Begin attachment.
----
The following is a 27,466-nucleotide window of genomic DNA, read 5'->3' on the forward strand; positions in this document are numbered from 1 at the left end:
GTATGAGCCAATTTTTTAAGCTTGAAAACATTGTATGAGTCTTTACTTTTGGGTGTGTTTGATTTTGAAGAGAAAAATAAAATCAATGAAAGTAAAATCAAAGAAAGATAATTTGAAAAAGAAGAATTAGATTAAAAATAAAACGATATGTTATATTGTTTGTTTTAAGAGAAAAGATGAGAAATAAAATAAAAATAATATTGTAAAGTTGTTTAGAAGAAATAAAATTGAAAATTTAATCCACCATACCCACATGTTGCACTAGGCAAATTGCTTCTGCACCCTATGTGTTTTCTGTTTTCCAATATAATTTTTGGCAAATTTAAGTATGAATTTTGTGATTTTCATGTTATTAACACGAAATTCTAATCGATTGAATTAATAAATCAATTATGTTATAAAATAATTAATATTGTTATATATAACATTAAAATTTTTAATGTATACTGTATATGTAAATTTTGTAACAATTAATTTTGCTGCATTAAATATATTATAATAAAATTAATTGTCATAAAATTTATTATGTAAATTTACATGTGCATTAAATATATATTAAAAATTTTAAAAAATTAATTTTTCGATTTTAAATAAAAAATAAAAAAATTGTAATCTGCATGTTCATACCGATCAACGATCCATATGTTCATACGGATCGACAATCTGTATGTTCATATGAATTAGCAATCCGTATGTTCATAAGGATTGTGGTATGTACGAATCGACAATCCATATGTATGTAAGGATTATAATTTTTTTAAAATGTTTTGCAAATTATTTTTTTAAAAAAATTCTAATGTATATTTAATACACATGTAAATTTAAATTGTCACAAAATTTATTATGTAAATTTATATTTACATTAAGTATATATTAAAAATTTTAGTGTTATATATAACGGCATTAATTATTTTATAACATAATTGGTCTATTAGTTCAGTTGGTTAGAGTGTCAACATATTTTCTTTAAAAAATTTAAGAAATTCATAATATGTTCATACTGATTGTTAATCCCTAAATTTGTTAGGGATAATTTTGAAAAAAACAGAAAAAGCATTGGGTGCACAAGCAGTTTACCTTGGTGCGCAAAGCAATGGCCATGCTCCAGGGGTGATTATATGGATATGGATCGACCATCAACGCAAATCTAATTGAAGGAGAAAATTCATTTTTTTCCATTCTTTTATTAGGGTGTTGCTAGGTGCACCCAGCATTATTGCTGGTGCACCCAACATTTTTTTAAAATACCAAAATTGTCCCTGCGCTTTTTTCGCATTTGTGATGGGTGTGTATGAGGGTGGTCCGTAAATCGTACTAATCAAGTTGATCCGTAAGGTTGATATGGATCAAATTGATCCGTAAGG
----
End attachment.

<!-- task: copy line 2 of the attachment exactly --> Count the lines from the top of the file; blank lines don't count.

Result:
GTATGAGCCAATTTTTTAAGCTTGAAAACATTGTATGAGTCTTTACTTTTGGGTGTGTTTGATTTTGAAGAGAAAAATAAAATCAATGAAAGTAAAATCAAAGAAAGATAATTTGAAAAAGAAGAATTAGATTAAAAATAAAACGATATGTTATATTGTTTGTTTTAAGAGAAAAGATGAGAAATAAAATAAAAATAATATTGTAAAGTTGTTTAGAAGAAATAAAATTGAAAATTTAATCCACCATACCCACATGTTGCACTAGGCAAATTGCTTCTGCACCCTATGTGTTTTCTGTTTTCCAATATAATTTTTGGCAAATTTAAGTATGAATTTTGTGATTTTCATGTTATTAACACGAAATTCTAATCGATTGAATTAATAAATCAATTATGTTATAAAATAATTAATATTGTTATATATAACATTAAAATTTTTAATGTATACTGTATATGTAAATTTTGTAACAATTAATTTTGCTGCATTAAATATATTATAATAAAATTAATTGTCATAAAATTTATTATGTAAATTTACATGTGCATTAAATATATATTAAAAATTTTAAAAAATTAATTTTTCGATTTTAAATAAAAAATAAAAAAATTGTAATCTGCATGTTCATACCGATCAACGATCCATATGTTCATACGGATCGACAATCTGTATGTTCATATGAATTAGCAATCCGTATGTTCATAAGGATTGTGGTATGTACGAATCGACAATCCATATGTATGTAAGGATTATAATTTTTTTAAAATGTTTTGCAAATTATTTTTTTAAAAAAATTCTAATGTATATTTAATACACATGTAAATTTAAATTGTCACAAAATTTATTATGTAAATTTATATTTACATTAAGTATATATTAAAAATTTTAGTGTTATATATAACGGCATTAATTATTTTATAACATAATTGGTCTATTAGTTCAGTTGGTTAGAGTGTCAACATATTTTCTTTAAAAAATTTAAGAAATTCATAATATGTTCATACTGATTGTTAATCCCTAAATTTGTTAGGGATAATTTTGAAAAAAACAGAAAAAGCATTGGGTGCACAAGCAGTTTACCTTGGTGCGCAAAGCAATGGCCATGCTCCAGGGGTGATTATATGGATATGGATCGACCATCAACGCAAATCTAATTGAAGGAGAAAATTCATTTTTTTCCATTCTTTTATTAGGGTGTTGCTAGGTGCACCCAGCATTATTGCTGGTGCACCCAACATTTTTTTAAAATACCAAAATTGTCCCTGCGCTTTTTTCGCATTTGTGATGGGTGTGTATGAGGGTGGTCCGTAAATCGTACTAATCAAGTTGATCCGTAAGGTTGATATGGATCAAATTGATCCGTAAGG